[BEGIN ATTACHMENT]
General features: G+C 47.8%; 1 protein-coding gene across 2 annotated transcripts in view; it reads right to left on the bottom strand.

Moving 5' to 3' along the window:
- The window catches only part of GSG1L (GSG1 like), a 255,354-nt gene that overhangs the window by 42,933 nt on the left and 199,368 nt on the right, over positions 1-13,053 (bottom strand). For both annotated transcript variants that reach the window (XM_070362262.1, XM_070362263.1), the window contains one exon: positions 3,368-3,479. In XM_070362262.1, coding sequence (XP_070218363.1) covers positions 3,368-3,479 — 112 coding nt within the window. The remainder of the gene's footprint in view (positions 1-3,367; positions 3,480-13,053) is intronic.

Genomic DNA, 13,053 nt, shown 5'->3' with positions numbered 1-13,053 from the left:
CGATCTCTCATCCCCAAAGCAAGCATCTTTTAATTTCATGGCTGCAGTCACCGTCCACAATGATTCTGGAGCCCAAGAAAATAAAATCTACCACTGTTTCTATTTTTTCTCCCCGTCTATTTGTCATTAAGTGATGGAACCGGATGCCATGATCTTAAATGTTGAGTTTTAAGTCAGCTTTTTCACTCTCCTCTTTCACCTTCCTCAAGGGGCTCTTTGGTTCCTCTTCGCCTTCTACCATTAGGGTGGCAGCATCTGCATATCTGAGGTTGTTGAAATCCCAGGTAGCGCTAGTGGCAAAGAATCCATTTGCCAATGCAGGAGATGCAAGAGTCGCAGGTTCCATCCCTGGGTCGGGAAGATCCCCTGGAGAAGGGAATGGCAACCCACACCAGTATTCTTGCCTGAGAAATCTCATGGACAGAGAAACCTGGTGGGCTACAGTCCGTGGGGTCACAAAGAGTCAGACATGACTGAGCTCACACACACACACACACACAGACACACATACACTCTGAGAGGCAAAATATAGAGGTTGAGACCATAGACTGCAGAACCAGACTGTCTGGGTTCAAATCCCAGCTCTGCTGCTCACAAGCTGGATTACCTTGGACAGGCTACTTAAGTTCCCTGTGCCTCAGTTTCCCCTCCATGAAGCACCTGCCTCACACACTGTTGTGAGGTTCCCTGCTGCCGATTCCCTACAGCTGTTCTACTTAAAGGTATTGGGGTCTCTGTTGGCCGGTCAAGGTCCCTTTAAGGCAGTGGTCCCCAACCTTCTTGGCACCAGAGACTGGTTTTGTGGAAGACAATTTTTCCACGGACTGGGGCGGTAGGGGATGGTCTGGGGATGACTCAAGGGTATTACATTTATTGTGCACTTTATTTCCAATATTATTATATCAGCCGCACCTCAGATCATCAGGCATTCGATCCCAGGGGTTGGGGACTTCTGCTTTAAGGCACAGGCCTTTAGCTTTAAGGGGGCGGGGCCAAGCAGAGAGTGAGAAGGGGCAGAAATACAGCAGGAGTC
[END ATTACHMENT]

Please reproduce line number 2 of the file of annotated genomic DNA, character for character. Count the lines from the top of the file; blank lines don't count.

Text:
Moving 5' to 3' along the window: